Who Should Buy Travel? (Part One)

This debate has rumbled on for a very long time and I expect it will continue particularly at this time of financial and strategic difficulty. Suppliers have to earn more and corporations have to pay less to achieve their recovery strategy so it has never been more important that the function in the middle of the pricing debate gets it right. If they don’t we will end up either with less products or fewer customers or perhaps both. The key reason for there being an impasse in this debate is there is no right answer for all the stakeholders. It very much depends on the flexibility, specialist knowledge and skills of individuals concerned.
It is not an easy subject to comment on without rubbing someone up the wrong way and getting called biased to one particular part of the supply chain. Although I was very much a TMC man I now feel I can look back more objectively and hopefully put forward some valid considerations to be taken into account. For example I do not believe this activity should be outsourced to a TMC in the current climate as they will be viewed sceptically by the suppliers and not have sufficient mandate within the corporation. It also has the potential of removing ongoing control of the programme, especially within large organisations and their global subsidiaries.

To understand the challenge and make an informed decision you have to know the key issues. I believe many of you know them so I hope you will bear with me while I ad my thoughts on them. Rather like buying most things the secret is to get the correct blend between quality of product and price. In the travel arena this is easier said than done especially when the product is either a commodity or a service and more likely both. In this environment the corporation needs to look closer at a) what exactly they want to buy and b) how they are going to manage the programme to maximum gain when it starts. A decision has to be made as to who in the company is suited to doing both jobs or if the project should be split into two parts. This is where it mainly goes wrong as one task naturally blends into the other.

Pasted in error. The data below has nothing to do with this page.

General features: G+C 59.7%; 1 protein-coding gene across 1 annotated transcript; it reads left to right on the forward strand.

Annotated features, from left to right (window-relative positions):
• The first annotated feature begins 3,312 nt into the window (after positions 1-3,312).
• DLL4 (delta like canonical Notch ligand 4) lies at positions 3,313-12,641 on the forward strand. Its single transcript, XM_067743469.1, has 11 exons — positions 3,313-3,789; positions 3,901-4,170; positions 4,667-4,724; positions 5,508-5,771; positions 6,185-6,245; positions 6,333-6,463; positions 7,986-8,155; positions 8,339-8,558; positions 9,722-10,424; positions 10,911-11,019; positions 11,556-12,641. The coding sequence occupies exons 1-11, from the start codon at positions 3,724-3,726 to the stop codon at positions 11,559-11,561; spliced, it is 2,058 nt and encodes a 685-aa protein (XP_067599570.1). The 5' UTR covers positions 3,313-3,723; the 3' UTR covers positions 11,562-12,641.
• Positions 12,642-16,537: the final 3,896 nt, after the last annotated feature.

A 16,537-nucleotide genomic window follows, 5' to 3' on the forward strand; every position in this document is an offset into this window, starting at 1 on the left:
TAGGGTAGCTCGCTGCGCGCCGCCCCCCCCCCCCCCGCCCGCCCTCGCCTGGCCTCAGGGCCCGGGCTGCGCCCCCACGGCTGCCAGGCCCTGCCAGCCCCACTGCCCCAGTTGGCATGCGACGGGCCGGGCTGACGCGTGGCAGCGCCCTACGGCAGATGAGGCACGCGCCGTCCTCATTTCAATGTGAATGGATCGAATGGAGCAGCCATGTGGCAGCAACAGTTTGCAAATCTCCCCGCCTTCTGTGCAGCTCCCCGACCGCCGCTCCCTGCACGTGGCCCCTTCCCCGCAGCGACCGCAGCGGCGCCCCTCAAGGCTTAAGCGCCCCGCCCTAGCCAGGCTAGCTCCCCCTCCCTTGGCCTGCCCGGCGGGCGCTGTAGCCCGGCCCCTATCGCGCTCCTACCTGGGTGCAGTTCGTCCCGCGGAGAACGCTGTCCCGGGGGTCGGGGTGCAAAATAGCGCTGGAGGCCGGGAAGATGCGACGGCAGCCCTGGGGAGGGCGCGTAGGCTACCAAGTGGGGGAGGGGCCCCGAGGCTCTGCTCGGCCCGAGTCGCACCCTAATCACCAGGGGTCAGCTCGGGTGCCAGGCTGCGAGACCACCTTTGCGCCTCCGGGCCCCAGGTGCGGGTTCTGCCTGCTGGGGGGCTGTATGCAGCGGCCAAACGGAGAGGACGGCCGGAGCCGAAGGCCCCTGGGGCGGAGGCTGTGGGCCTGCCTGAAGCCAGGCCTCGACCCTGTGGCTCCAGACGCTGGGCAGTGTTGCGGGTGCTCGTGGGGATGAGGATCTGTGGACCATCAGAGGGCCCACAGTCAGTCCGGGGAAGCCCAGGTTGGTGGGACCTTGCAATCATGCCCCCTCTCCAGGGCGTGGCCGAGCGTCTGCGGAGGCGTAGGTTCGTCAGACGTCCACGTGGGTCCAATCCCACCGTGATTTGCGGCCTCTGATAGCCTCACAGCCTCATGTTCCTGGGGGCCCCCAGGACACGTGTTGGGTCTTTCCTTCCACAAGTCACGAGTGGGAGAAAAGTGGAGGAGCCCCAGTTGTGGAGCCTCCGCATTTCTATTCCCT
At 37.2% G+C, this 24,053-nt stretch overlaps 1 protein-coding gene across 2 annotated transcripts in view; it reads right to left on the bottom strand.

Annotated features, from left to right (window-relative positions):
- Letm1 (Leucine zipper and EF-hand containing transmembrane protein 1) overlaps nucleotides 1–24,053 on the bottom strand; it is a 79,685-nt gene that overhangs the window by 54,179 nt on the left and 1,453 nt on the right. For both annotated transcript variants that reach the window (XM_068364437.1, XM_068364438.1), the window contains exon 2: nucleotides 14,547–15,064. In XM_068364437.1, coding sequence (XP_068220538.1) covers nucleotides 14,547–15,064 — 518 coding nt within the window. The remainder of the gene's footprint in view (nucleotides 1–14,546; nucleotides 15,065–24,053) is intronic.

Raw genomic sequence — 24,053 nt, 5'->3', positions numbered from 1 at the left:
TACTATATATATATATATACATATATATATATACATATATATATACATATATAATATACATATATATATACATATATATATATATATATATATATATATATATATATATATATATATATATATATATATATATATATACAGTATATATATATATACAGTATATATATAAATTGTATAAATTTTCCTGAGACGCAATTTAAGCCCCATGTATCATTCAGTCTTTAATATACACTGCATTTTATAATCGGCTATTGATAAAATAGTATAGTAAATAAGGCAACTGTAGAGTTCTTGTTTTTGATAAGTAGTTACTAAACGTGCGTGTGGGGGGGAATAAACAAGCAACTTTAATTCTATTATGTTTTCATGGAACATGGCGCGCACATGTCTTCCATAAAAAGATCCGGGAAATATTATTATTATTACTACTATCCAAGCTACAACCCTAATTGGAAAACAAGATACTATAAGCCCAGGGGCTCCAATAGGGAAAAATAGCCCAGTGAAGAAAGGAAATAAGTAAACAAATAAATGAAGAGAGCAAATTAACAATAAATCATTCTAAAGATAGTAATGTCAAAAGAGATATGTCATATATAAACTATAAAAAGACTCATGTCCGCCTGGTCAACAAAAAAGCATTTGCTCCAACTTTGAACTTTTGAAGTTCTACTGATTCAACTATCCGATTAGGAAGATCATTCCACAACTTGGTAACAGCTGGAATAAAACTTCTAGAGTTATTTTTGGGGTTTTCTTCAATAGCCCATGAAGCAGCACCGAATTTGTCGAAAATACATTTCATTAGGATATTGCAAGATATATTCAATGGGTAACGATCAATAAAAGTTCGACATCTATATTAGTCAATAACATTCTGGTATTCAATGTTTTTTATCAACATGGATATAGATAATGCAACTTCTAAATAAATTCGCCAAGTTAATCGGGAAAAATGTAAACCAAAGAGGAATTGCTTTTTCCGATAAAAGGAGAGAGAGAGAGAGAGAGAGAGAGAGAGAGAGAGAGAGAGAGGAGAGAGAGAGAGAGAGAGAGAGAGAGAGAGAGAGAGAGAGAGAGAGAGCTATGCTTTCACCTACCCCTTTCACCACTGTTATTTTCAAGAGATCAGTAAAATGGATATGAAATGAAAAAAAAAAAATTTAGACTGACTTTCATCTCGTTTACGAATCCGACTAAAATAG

If you put the TMC and outside consultants aside for a moment that really leaves just two functions which are procurement and the travel manager. One view is that a buyer is expert at buying a commodity and a travel manager is much better at controlling a service. Having seen both in action more times than I can remember it is very rare indeed to find one person who can lead both functions successfully as the skill-set is so different.

So there we have it. When a buyer says it should be their job they are probably as wrong as the travel manager who says it should be them. In my opinion there are only two alternatives. One is that you go out and find that rare breed of person who can both buy professionally and manage a complex service orientated project. After all travel is a commodity when you buy but turns into a service when you use it. The second option (and best in my opinion) is to form a triumvirate of a buyer, a travel manager and a leader who should be a senior board member with a strong mandate from his colleagues. All three should work together from concept to strategy to buying to delivery. This liaison should not stop at delivery but move forward to ensure disciplines and benefits are achieved.
What about the suppliers? Who should be negotiating what with whom?
I will put forward my views in part two but I can say now that I think it works pretty badly in general!This post was syndicated from the blog of former managing director of HRG UK Mike Platt.